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Georgia Southern Examine Barriers and Facilitators to Accessing Health and Support Services

When cHendricks-Hall_jpg-1-150x150omparing urban and rural areas, barriers to access do differ in terms of availability, but analysis revealed more similarities exist among parents from both contexts. Efforts must be made to increase opportunities for youth with disabilities to become connected with the local community in order to improve quality of life for families.

“The needs assessment provided us much needed information to identify and implement evidence based practices to improve quality of life for children living with disabilities and their families.”

Health disparities exist among individuals living in rural and urban contexts in terms of access to healthcare and overall mortality. These disparities are typically greater for youth with disabilities living in rural areas, who face additional barriers in receiving health and support services specific to their disability. Parents are typically the ones responsible for coordinating the care needed by children with a disability; however, with numerous barriers present families are not provided adequate support to care for a child with disabilities.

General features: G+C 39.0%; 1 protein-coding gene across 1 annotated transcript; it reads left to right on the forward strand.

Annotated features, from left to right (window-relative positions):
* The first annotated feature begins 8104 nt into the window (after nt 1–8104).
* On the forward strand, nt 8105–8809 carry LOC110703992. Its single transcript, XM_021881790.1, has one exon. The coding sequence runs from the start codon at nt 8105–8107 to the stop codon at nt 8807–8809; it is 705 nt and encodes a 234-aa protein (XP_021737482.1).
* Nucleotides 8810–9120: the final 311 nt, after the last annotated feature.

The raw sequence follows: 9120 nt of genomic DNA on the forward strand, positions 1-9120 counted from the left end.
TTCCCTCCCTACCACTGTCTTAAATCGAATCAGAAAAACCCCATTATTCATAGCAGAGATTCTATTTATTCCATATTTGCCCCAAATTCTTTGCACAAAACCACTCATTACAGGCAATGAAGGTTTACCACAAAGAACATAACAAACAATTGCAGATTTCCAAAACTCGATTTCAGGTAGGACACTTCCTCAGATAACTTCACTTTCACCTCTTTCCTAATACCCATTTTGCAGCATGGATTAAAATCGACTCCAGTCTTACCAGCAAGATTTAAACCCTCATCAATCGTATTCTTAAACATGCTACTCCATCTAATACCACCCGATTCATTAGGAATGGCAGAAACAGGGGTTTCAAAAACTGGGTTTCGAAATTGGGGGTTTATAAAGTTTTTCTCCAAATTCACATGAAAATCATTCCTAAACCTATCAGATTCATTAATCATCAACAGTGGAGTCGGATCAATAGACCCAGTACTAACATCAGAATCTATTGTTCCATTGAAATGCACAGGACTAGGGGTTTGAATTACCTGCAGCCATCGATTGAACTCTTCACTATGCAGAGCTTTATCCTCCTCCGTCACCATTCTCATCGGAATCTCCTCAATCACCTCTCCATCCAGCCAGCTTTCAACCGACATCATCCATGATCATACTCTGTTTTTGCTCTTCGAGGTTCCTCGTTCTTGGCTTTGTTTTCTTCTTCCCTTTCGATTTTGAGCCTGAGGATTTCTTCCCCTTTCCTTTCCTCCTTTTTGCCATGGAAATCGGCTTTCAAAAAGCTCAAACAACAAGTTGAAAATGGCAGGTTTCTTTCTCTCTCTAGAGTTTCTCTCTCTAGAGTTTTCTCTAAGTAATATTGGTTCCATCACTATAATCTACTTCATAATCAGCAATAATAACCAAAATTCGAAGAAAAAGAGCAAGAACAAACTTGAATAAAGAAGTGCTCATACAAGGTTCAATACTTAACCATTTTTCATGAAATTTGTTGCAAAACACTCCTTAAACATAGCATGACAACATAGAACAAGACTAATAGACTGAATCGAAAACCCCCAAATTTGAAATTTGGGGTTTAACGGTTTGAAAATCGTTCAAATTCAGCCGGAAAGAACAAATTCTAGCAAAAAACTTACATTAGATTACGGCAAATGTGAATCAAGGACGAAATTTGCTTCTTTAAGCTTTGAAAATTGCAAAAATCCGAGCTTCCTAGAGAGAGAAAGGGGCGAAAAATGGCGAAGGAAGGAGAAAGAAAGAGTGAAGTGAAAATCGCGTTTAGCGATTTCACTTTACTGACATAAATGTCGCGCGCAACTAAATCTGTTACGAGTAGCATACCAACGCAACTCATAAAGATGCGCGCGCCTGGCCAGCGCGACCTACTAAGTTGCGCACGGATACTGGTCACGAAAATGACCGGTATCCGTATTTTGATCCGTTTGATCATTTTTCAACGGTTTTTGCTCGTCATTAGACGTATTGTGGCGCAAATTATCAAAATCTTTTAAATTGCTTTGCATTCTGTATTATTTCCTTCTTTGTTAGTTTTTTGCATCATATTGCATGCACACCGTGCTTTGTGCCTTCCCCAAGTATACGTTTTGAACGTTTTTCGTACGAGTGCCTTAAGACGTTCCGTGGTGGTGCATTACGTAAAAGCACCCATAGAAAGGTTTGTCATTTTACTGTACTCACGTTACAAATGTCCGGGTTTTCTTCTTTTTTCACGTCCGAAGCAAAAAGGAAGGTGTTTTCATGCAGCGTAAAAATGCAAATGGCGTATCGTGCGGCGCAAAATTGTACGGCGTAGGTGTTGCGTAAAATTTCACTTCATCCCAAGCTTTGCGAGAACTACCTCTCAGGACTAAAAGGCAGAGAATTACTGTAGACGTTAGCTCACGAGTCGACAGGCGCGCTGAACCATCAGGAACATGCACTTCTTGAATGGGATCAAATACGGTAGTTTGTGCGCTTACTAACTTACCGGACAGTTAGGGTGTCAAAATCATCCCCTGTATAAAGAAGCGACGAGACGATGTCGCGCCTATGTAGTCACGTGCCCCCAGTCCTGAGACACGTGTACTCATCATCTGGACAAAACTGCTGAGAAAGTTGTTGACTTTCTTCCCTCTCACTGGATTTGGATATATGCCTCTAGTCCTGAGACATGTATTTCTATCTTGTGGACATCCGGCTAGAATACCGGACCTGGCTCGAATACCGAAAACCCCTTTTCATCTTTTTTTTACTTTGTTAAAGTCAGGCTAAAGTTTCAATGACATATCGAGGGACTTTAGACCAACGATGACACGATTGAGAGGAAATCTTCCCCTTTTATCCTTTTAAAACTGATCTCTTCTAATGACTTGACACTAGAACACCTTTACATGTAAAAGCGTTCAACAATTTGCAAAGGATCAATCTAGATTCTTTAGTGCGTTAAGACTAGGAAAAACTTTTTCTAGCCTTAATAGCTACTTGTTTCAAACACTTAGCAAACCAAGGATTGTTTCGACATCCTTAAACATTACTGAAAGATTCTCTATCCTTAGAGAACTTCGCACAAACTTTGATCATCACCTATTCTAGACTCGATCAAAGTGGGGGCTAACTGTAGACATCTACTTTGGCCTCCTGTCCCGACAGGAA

The purpose of this study was to examine barriers and facilitators to accessing health and support services among urban and rural families of children with disabilities. The common themes found during the analysis include accessibility of health and support resources, transitions, and social isolation.

Published in the interdisciplinary Disability and Health Journal, the study examines barriers and facilitators to accessing health and support services among urban and rural families of children with disabilities.

“When Everything Changes:” Parent Perspectives on the Challenges of Accessing Care for a Child with a Disability,” is published in the Disability and Health Journal.

Dr. Ashley Walker, assistant professor of community health at the Jiann-Ping Hsu College of Public Health (JPHOCPH) Georgia Southern University (GSU) was the lead author. Dr. Moya Alfonso, assistant professor of community health, Kimberly Weeks, BSHS alumni and Dr. Telfair, professor and dual department chair, all from JPHCOPH, were co-authors as well as Dr. Galvin Colquitt, assistant professor of health and physical education from GSU.

Link to article:

http://www.sciencedirect.com/science/article/pii/S1936657415000904

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Posted in Community Health, faculty-highlights, JPHCOPH, JPHCOPH